Pro Palliative Care Unity Foundation

Legal Identification Number 3-006-127309

On October 1st, 1990, Dr. Lisbeth Quesada Tristan created the Pediatric Palliative Care Unit at the National Children’s Hospital (Hospital Nacional de Niños). This unit was the first in Costa Rica and Latin America in providing home and hospital care for patients.

Its origin was driven by an appeal for constitutional right’s legal protection presented by a patient who was facing a terminal cancer with a lot of pain because the hospital refused to give him the morphine dosage prescribed by the treating physician, Dr. Quesada Tristan.

There was a shortage of morphine in the country at the time and professionals were outdated in the theme of pain therapy. Thought such dosages were unscientific. The application was accepted and the law protected the right of the patient of dying with dignity and without pain. So, the Constitutional Court pronounces that:

“All Costa Rican persons, have the right to a dignified and painless death”.

Though pharmacies are private entities, no pharmacy in the country can deny if it is in stock , to fill a prescription of morphine duly prescribed by a physician, because it would be in prejudice of the patient who needts to relieve his/her pain.

No pharmacist may refuse to dispense a prescription that meets the requirements of the law, even when doses are high.

This resolution is a milestone in the history of palliative care in Costa Rica; in fact, we can talk about an effect before and after it. This was useful to create awareness among the civilian population, and for families who have a member who faces a terminal illness in order to demand proper care and management of pain to the physicians indicated or directly to the Social Security.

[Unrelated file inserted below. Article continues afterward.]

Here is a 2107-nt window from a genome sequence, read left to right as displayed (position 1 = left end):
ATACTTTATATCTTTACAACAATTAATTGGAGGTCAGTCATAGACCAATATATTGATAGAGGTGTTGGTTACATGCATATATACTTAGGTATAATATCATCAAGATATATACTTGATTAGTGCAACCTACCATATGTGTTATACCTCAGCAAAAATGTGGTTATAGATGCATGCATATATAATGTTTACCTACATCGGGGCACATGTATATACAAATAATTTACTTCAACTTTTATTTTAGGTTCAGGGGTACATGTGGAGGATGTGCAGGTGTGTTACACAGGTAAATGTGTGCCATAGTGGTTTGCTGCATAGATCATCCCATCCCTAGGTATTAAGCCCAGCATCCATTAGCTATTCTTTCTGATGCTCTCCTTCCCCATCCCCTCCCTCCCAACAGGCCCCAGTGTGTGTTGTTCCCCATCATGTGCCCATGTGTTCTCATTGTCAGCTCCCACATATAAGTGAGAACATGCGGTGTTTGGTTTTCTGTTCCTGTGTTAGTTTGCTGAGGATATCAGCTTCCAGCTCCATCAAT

On July 1992, the Pro Palliative Care Unit Foundation was born, its purpose is to support palliative care in the National Children’s Hospital and other medical centers concerned with the topic.

In 2006, the Foundation started a Palliative Care Masters program in conjunction with the Catholic University of Costa Rica. With this program it is pretended to train formally health professionals not only in Costa Rica but also in other countries in the area.

On May 2007, the Costa Rican Social Security Fund (CCSS) designated the Palliative Care Unit of the National Children’s Hospital as “lead agency in all the palliative care and pediatric pain control at national level”. Currently, the Foundation is exercising its functions efficiently and with the necessary commitment through its programs of patients and family care, training and decentralization of functions.